Corporate culture is a powerful thing. A lackluster or negative culture drives away top talent. An inspiring and positive culture attracts it and motivates teams to perform at their best. And when workers are happy in their jobs, they are more likely to become brand ambassadors for their employer, helping to influence public perception of the company’s products, services, mission, values and much more. That, in turn, helps the firm to build a reputation as an employer of choice.

Many companies take the position that their corporate culture is what it is — and expect workers to adapt to it. Unfortunately, that approach doesn’t engage employees, help them be productive or make them feel like they never want to leave. And in the current hiring environment, where many employers are challenged in finding skilled talent for critical positions, including in accounting and finance, it is critical to ensure your business is doing all that it can to foster a talent-sticky work environment.

Taking steps to build and continually evolve your organizational culture can help your business become a talent magnet. And finance leaders can play a pivotal role in helping to do that. If you haven’t paid much attention to your role in shaping corporate culture before now, you may want to consider making it a high priority moving forward. Senior finance executives can help to build and champion corporate culture by defining (or refining, when necessary) the company’s core values and the way they translate into — and form the foundation of — the firm’s culture.

Get others thinking about corporate culture

Employees, to feel more connected to the corporate culture, need to see the company’s values and principles in action every day. If your corporate culture is one of openness and transparency, for example, you could take a more active role in improving communication about the health of the business by sharing details of financial performance and failures. If your culture emphasizes teamwork, celebrate successes so that all staff members understand how their work is having an impact.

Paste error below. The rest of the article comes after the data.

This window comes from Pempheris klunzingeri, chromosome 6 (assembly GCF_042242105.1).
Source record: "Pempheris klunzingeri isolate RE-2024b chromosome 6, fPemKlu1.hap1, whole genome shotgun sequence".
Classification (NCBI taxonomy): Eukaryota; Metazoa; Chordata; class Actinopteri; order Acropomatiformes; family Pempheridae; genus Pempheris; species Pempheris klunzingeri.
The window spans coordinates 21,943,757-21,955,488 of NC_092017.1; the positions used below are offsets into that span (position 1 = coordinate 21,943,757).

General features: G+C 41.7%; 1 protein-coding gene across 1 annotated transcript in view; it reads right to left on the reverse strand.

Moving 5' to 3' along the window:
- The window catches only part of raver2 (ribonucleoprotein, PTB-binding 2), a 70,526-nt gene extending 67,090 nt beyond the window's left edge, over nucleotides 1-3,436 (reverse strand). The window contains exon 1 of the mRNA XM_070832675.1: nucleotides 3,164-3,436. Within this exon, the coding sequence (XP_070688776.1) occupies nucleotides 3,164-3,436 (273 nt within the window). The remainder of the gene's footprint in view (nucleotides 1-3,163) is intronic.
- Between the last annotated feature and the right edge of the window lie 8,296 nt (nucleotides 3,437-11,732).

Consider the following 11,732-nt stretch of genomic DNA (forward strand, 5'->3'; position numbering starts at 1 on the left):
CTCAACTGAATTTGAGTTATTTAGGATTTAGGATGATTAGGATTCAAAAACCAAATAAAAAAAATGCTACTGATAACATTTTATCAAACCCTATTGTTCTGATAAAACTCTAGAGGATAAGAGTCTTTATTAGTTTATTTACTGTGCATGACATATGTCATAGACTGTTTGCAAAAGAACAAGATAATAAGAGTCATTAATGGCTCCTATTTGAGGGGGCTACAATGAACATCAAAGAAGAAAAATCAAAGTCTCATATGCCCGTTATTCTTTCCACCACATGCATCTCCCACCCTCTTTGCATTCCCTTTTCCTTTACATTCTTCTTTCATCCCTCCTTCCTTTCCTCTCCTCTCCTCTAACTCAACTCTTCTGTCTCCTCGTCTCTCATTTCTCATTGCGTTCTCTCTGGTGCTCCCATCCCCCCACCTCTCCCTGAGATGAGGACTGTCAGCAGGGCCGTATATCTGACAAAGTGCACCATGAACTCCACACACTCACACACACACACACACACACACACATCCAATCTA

Also, find ways to drive executive collaboration around corporate culture. While a company’s culture may evolve on its own, to a degree, executives can set the tone and provide direction for how it evolves. Kick off the discussion at senior management meetings by asking, “Are we happy with our current workplace culture?” or “What exactly is our workplace culture?” The answers to these questions could be a wake-up call that management should be doing more to modify, or strengthen, the prevailing corporate culture.

Here are five other ways you can make an impact on corporate culture as a finance leader:

1. Keep corporate culture in focus during the hiring process

When reading resumes and interviewing candidates, look for more than just technical abilities and financial knowledge. Identify professionals with top-notch soft skills. Also, try to make sure that every new hire is someone likely to support the company’s core values. For example, if your business has made innovation a top priority, hire professionals who can build processes designed to spur new ideas.

That doesn’t mean you shouldn't hire individuals who will challenge the status quo when appropriate; you’re looking for people who can readily understand what drives your company forward and are keen to help the business achieve its goals.

2. Help your employees build their careers